Welcome to the second part of this series. Today we will talk about setting up source control.
Why do we need source/version control?
I think I won’t add anything new to the conversation if I say the following are some of the nice features any version control offers:
- consistency of file and directory names among all team members
- easy to revert changes
- better team communication
- potentially easy deployment of code
- tracking what was changed and who made the change
Why did I choose Git?
Apart from the fact that there are tons of reasons specified elsewhere why Git is great, I just like the simplicity of it. And its fast!
Why Git and Dropbox?
Dropbox provides a great way for me to keep my repository on the cloud, thus constantly maintaining a backup. Dropbox works great with Git, though I would think any source control software that has a file base structure would be fine with this setup.
Lets get started.
Please keep in mind that this is not a tutorial for Git or Dropbox.
- If you haven’t setup Git already, do so. On windows download the latest release of Git Extensions from https://code.google.com/p/gitextensions/downloads/list
- Install the package and keep “Open SSH” on the option page (you will see)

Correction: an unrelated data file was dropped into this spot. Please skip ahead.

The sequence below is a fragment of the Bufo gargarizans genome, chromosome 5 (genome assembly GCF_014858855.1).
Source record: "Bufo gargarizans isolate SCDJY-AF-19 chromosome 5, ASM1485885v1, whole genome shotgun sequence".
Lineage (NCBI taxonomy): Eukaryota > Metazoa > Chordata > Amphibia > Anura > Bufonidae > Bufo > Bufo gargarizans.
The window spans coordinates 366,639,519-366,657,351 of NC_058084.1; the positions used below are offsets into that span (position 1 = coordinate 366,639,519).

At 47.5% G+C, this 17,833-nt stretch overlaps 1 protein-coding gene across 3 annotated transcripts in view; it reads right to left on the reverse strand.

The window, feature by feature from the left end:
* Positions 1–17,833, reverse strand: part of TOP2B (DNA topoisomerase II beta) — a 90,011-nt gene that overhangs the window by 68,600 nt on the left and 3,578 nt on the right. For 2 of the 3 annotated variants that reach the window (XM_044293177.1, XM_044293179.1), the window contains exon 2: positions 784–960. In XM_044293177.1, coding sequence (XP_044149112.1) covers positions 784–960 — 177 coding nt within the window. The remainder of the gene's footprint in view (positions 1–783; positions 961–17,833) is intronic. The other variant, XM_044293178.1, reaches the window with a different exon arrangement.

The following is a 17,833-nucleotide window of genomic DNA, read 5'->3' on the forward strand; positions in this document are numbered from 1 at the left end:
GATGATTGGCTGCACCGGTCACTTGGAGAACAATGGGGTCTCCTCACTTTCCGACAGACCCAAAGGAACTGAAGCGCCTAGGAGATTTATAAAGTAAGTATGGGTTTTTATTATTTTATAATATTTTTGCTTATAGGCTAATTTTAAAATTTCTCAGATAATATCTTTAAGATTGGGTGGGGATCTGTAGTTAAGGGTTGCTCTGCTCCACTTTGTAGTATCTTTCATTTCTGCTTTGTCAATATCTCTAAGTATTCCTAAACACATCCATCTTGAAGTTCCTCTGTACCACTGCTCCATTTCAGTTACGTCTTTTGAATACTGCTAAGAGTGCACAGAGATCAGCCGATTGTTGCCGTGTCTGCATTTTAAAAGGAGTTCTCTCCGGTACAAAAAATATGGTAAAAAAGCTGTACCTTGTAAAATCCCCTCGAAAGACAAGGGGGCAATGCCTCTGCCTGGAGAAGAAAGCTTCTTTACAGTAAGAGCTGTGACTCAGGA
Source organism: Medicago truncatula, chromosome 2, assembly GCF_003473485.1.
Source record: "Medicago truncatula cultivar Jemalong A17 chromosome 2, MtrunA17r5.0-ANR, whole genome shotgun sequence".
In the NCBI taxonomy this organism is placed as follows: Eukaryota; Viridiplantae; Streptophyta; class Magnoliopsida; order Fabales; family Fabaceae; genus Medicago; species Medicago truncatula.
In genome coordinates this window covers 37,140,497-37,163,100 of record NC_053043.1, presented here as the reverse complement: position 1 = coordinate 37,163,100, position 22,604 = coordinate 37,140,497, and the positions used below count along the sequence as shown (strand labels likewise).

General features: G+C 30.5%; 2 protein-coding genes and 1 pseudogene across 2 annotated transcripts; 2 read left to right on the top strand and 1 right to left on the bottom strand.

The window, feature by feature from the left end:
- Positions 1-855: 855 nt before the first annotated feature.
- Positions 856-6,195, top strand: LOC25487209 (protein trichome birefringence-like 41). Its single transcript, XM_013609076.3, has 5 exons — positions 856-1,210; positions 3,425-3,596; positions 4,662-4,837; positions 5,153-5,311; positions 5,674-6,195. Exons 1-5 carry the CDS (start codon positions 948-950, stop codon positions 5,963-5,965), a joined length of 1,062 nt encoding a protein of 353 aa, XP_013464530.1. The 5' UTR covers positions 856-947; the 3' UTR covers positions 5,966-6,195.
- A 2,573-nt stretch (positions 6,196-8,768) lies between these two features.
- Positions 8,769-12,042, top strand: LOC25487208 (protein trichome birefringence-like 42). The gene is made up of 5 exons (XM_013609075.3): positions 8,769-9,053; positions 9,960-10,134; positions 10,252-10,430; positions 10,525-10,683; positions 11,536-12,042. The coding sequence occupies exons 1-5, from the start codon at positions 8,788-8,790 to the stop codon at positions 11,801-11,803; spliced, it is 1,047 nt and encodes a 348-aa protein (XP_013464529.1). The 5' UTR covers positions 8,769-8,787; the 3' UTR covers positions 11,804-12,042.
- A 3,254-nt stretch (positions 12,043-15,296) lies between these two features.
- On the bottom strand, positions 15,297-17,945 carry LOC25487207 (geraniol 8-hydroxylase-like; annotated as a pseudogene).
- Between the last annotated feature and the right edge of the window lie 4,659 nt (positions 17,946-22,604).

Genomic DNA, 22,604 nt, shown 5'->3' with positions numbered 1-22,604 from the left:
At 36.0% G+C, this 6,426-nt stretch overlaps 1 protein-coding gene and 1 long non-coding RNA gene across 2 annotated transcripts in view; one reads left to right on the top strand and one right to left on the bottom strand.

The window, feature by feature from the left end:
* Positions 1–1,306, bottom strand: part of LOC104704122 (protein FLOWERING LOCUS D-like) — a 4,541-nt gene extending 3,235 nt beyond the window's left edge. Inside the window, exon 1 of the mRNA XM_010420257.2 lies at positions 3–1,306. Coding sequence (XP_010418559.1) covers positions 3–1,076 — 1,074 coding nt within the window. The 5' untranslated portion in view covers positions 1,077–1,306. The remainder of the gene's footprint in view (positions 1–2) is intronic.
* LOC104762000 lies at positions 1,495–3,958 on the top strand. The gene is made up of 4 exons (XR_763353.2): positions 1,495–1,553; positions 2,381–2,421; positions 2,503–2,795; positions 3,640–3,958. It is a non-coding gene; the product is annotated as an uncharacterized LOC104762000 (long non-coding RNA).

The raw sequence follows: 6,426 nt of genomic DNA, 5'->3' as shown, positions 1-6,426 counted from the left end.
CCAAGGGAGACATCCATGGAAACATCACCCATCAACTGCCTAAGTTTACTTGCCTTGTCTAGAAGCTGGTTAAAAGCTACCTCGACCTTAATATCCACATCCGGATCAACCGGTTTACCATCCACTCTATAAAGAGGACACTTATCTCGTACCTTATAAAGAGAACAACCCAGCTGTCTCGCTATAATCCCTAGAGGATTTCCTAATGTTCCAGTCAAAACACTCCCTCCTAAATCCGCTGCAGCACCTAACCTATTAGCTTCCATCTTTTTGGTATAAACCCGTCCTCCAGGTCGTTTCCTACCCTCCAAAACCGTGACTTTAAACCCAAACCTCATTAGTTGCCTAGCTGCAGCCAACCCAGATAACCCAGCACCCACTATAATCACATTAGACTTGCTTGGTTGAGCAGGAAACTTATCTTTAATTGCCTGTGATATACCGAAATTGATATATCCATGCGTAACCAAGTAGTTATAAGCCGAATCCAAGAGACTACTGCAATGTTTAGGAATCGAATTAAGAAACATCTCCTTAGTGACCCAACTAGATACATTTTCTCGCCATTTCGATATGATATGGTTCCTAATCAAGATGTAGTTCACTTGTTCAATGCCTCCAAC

- Once Git is setup, start git-bash
- Change directory (cd) to the folder where you plan to do keep your working copy of the code (c:projectmyProject in this example)
- Once in the folder, setup a new git repository using the following command – git init
- this will work even if the code already exists (existing visual studio solution)
- Add a gitignore file suitable for your Visual Studio project – touch .gitignore
- The information from this link can be copied into this file – https://github.com/github/gitignore/blob/master/VisualStudio.gitignore
- Now we will add the initial changes to our to-be-commited list – git add .
- Now commit the changes to the local repository – git commit -m “Initial commit”
- Change directory to Dropbox folder – cd c:Dropbox
- Create a new directory to store your cloud repository – mkdir myProject
- Change directory to newly created folder – cd myProject
- Create a bare Git repository – git init –bare myProject.git
- Change directory back to your original working copy repository – cd c:projectmyProject
- Add link to remote repository – git remote add dropbox c:DropboxmyProjectmyProject.git
- Push current changes to remote repository – git push dropbox master
You are all set now! Now you can clone this bare repository from any machine with the same access to the Dropbox folder myProject.